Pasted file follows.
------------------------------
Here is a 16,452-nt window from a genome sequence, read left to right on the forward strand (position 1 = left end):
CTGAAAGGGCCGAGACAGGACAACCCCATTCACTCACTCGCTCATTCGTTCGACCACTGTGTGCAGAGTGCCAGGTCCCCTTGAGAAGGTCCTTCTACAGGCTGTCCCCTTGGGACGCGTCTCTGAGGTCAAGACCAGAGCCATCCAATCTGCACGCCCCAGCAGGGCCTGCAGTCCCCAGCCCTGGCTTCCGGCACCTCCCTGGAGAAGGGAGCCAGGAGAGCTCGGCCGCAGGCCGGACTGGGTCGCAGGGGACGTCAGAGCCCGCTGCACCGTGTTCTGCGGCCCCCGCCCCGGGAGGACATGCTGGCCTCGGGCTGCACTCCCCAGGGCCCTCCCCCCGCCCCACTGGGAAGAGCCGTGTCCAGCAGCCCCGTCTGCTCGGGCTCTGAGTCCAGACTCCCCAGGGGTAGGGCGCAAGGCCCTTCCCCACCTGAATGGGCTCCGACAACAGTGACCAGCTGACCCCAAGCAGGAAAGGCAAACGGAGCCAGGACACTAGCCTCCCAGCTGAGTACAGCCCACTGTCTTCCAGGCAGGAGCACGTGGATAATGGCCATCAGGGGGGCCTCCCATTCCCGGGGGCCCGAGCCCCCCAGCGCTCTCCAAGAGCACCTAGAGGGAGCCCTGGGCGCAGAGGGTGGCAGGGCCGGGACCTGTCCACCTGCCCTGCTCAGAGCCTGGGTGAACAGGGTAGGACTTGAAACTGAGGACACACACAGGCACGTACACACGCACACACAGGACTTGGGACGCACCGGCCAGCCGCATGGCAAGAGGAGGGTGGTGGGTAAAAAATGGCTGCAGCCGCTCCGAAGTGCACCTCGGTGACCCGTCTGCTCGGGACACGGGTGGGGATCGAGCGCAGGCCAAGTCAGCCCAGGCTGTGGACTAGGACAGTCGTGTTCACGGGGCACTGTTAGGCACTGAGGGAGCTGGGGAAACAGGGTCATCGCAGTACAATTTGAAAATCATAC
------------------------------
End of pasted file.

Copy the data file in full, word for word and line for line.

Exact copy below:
Here is a 16,452-nt window from a genome sequence, read left to right on the forward strand (position 1 = left end):
CTGAAAGGGCCGAGACAGGACAACCCCATTCACTCACTCGCTCATTCGTTCGACCACTGTGTGCAGAGTGCCAGGTCCCCTTGAGAAGGTCCTTCTACAGGCTGTCCCCTTGGGACGCGTCTCTGAGGTCAAGACCAGAGCCATCCAATCTGCACGCCCCAGCAGGGCCTGCAGTCCCCAGCCCTGGCTTCCGGCACCTCCCTGGAGAAGGGAGCCAGGAGAGCTCGGCCGCAGGCCGGACTGGGTCGCAGGGGACGTCAGAGCCCGCTGCACCGTGTTCTGCGGCCCCCGCCCCGGGAGGACATGCTGGCCTCGGGCTGCACTCCCCAGGGCCCTCCCCCCGCCCCACTGGGAAGAGCCGTGTCCAGCAGCCCCGTCTGCTCGGGCTCTGAGTCCAGACTCCCCAGGGGTAGGGCGCAAGGCCCTTCCCCACCTGAATGGGCTCCGACAACAGTGACCAGCTGACCCCAAGCAGGAAAGGCAAACGGAGCCAGGACACTAGCCTCCCAGCTGAGTACAGCCCACTGTCTTCCAGGCAGGAGCACGTGGATAATGGCCATCAGGGGGGCCTCCCATTCCCGGGGGCCCGAGCCCCCCAGCGCTCTCCAAGAGCACCTAGAGGGAGCCCTGGGCGCAGAGGGTGGCAGGGCCGGGACCTGTCCACCTGCCCTGCTCAGAGCCTGGGTGAACAGGGTAGGACTTGAAACTGAGGACACACACAGGCACGTACACACGCACACACAGGACTTGGGACGCACCGGCCAGCCGCATGGCAAGAGGAGGGTGGTGGGTAAAAAATGGCTGCAGCCGCTCCGAAGTGCACCTCGGTGACCCGTCTGCTCGGGACACGGGTGGGGATCGAGCGCAGGCCAAGTCAGCCCAGGCTGTGGACTAGGACAGTCGTGTTCACGGGGCACTGTTAGGCACTGAGGGAGCTGGGGAAACAGGGTCATCGCAGTACAATTTGAAAATCATAC